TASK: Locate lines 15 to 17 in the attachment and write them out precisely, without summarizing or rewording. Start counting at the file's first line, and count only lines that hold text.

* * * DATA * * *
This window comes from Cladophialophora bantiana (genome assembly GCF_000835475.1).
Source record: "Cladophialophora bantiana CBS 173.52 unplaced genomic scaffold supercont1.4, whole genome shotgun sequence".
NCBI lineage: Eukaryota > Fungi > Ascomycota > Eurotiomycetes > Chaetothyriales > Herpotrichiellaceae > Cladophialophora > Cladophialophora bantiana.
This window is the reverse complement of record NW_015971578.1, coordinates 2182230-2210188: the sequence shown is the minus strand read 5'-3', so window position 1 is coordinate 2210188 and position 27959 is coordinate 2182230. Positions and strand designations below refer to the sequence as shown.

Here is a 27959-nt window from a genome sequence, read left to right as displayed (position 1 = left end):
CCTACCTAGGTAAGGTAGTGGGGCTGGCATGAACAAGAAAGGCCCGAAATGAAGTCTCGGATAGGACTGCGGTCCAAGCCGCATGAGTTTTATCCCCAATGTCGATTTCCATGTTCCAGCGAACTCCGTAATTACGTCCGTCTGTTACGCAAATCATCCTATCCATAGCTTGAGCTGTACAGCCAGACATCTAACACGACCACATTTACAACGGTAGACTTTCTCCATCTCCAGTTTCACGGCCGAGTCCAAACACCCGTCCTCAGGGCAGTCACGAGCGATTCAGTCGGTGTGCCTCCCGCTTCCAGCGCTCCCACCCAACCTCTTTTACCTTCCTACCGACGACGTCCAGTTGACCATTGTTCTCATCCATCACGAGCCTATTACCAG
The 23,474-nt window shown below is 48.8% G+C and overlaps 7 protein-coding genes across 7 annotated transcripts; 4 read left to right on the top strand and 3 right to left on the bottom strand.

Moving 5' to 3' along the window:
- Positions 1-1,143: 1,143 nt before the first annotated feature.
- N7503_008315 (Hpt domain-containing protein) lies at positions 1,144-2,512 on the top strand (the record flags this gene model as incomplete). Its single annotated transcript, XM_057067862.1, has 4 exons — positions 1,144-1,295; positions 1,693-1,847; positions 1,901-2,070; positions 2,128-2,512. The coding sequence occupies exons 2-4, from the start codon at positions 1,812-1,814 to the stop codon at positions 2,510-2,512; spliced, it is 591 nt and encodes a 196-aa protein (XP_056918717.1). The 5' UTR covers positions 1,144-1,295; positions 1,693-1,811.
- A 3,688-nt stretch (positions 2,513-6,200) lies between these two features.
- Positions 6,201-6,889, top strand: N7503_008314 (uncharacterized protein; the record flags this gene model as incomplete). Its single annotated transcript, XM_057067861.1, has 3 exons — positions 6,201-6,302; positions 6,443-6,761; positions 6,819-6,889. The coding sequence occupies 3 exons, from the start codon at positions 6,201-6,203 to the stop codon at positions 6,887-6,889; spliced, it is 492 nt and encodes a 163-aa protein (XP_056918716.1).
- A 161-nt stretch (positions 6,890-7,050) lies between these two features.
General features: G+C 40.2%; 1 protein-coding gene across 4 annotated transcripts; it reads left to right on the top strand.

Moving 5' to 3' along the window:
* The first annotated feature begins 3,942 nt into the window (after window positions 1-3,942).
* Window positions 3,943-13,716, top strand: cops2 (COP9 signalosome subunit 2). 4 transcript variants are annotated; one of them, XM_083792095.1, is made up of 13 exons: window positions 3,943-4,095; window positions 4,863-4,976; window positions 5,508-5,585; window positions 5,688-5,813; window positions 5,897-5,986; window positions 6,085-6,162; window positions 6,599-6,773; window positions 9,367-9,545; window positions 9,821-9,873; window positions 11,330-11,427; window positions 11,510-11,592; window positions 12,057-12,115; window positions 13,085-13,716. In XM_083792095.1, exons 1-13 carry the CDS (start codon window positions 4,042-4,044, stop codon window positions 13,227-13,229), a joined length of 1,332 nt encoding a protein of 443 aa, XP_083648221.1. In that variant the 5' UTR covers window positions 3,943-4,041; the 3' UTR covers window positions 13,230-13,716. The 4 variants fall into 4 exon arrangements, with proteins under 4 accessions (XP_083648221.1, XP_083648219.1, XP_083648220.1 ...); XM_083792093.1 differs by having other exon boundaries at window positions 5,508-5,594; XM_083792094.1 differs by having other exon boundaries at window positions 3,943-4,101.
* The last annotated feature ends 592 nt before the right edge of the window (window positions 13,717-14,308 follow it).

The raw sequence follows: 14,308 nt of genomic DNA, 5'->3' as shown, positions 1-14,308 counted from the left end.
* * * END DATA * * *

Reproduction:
Moving 5' to 3' along the window:
* The first annotated feature begins 3,942 nt into the window (after window positions 1-3,942).
* Window positions 3,943-13,716, top strand: cops2 (COP9 signalosome subunit 2). 4 transcript variants are annotated; one of them, XM_083792095.1, is made up of 13 exons: window positions 3,943-4,095; window positions 4,863-4,976; window positions 5,508-5,585; window positions 5,688-5,813; window positions 5,897-5,986; window positions 6,085-6,162; window positions 6,599-6,773; window positions 9,367-9,545; window positions 9,821-9,873; window positions 11,330-11,427; window positions 11,510-11,592; window positions 12,057-12,115; window positions 13,085-13,716. In XM_083792095.1, exons 1-13 carry the CDS (start codon window positions 4,042-4,044, stop codon window positions 13,227-13,229), a joined length of 1,332 nt encoding a protein of 443 aa, XP_083648221.1. In that variant the 5' UTR covers window positions 3,943-4,041; the 3' UTR covers window positions 13,230-13,716. The 4 variants fall into 4 exon arrangements, with proteins under 4 accessions (XP_083648221.1, XP_083648219.1, XP_083648220.1 ...); XM_083792093.1 differs by having other exon boundaries at window positions 5,508-5,594; XM_083792094.1 differs by having other exon boundaries at window positions 3,943-4,101.